Although, the Holy angels are not visible to most of us, they are present in our world.  In scripture, they were busy doing God’s work and were busy communicating God’s message to people.  Theologians say, we are surrounded by the holy angels.  The Angel of the Lord is mentioned throughout the bible.  He too, was bringing God’s message to the chosen people of God.  This September 29th and October 2nd please take time to honor the angels.  There are many beautiful prayers and Novenas asking for their intercession.  

The angels are servants of God and play an important role in God’s work.  Remember their importance and try to read Scripture verses on angels. The gospel of Matthew describes the light of honor the angels give to God, Matthew 25:31  When the Son of Man comes in his glory, and all the angels with him, then he will sit on his glorious throne.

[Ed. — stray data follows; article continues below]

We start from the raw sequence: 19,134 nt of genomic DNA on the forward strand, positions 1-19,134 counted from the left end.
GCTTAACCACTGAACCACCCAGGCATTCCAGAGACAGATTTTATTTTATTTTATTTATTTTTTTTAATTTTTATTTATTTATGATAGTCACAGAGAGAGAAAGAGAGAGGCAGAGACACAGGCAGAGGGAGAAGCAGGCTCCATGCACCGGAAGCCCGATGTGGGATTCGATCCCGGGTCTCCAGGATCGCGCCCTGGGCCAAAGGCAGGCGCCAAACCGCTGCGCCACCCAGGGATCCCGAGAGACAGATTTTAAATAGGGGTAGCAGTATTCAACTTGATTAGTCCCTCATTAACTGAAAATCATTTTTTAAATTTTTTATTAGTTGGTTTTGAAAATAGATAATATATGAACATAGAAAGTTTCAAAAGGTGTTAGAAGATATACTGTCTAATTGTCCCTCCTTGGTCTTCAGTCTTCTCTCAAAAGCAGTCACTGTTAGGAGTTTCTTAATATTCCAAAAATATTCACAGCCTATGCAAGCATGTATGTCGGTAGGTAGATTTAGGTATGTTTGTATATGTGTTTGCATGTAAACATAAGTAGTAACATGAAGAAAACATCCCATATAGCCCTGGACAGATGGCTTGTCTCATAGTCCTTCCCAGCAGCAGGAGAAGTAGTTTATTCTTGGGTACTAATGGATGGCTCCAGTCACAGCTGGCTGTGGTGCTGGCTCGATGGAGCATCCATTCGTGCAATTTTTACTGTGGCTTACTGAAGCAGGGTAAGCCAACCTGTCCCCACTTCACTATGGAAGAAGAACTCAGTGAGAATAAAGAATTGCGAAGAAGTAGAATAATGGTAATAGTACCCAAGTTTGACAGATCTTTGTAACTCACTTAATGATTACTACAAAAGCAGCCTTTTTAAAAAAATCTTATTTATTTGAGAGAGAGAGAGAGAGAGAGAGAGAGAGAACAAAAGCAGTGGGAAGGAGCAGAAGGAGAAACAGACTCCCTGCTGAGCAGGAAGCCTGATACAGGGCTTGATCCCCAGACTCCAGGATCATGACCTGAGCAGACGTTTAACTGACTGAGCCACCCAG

The Feast Day of the Queenship of Mary was established by Pope Pius XII in 1954.  This Feast Day in 2023 will be celebrated by the Catholic Church on August 22.  Pope Pius XII in his encyclical Ad Caeli Reginam states that “Mary’s divine maternity is the main principle on which Mary’s queenship rests.” In a Vatican II document called the Dogmatic Constitution Lumen Genitum, it states that “Mary is exalted above all angels, and men to place a second only to her Son, as the most holy Mother of God who was involved in the mysteries of Christ….” Mary served Jesus. She was there to support Him.  As the Queen Mother to Jesus Christ the King, she also served as an advocate for the people.  Yet, with this title of Queen, Mary has always been the handmaid of the Lord.  She is that special servant that magnifies the Lord.  Her title of Queen does not take away from Jesus.  Instead, she points us toward her son.  Mary, thrice blessed by the Father, the Son, and the Holy Spirit, is full of grace and yet she continues to hold a mother’s heart.  In Fatima, our lady told Lucia, “My Immaculate Heart will be your refuge and the way that will lead you to God.”  The Immaculate Heart of Mary is a perfect heart of virtue and love.  She is and has always been an advocate for all her children.  She intercedes for us.  She is loved and honored in the Catholic Church for her “yes” to God.  Mary is a perfect example of virtue.  St. Therese of the Child Jesus said of Mary, “She is more mother than queen.”  She is such a spiritual mother to us, that she continues to be seen on earth by visionaries and seers.  She comes lovingly asking us to change our ways.  She reminds us to pray and reminds us to follow the way of Christ.  She even cries for us.  St. Alphonsus Liguori, said, “So Mary is a Queen.  And, for our consolation, we ought to remember that she is a most tender and kind Queen, eager to help us in our miseries. So much so that the Church wants us to call her in this prayer Queen of Mercy. Hail, Holy Queen, Mother of Mercy.”  For those who have been graced to see her, all speak of her indescribable beauty. The many statues and paintings of Mary are limited when it comes to portraying her beauty.  She is called Queen of Angels because as the Little Daughter of the Divine Will, Luisa Picarreta wrote in the Book of Heaven, “We can call our Lady Queen of the Angels, because she was more favored by God than all the Angels, and she can and really does do more for our souls than the heavenly spirits could ever do.”  We honor Mary with the ultimate gift of love.  We honor her because she gave Jesus life. Every time we pray a rosary or recite the Hail Mary, we honor her through prayer when we say, “Blessed are you among women and blessed is the fruit of your womb.” Yes, Catholics celebrate the Queenship of Mary on August 22nd, but she continues to fill hearts as the Mother of God and as our Mother.  St. Father Pio loved Blessed Mother, and would say, “Give yourself up into the arms of your heavenly Mother.  She will take good care of your soul.” Although, she is more recognized as mother, in recognizing her as Queen, we honor her with the words of the Salve Regina, Hail Holy Queen enthroned above O Maria. Hail Queen of mercy and of love, O Maria.  Triumph, all ye Cherubim; Sing with us ye Seraphim, Heaven and Earth resound the hymn:  Salve, Salve, Salve Regina.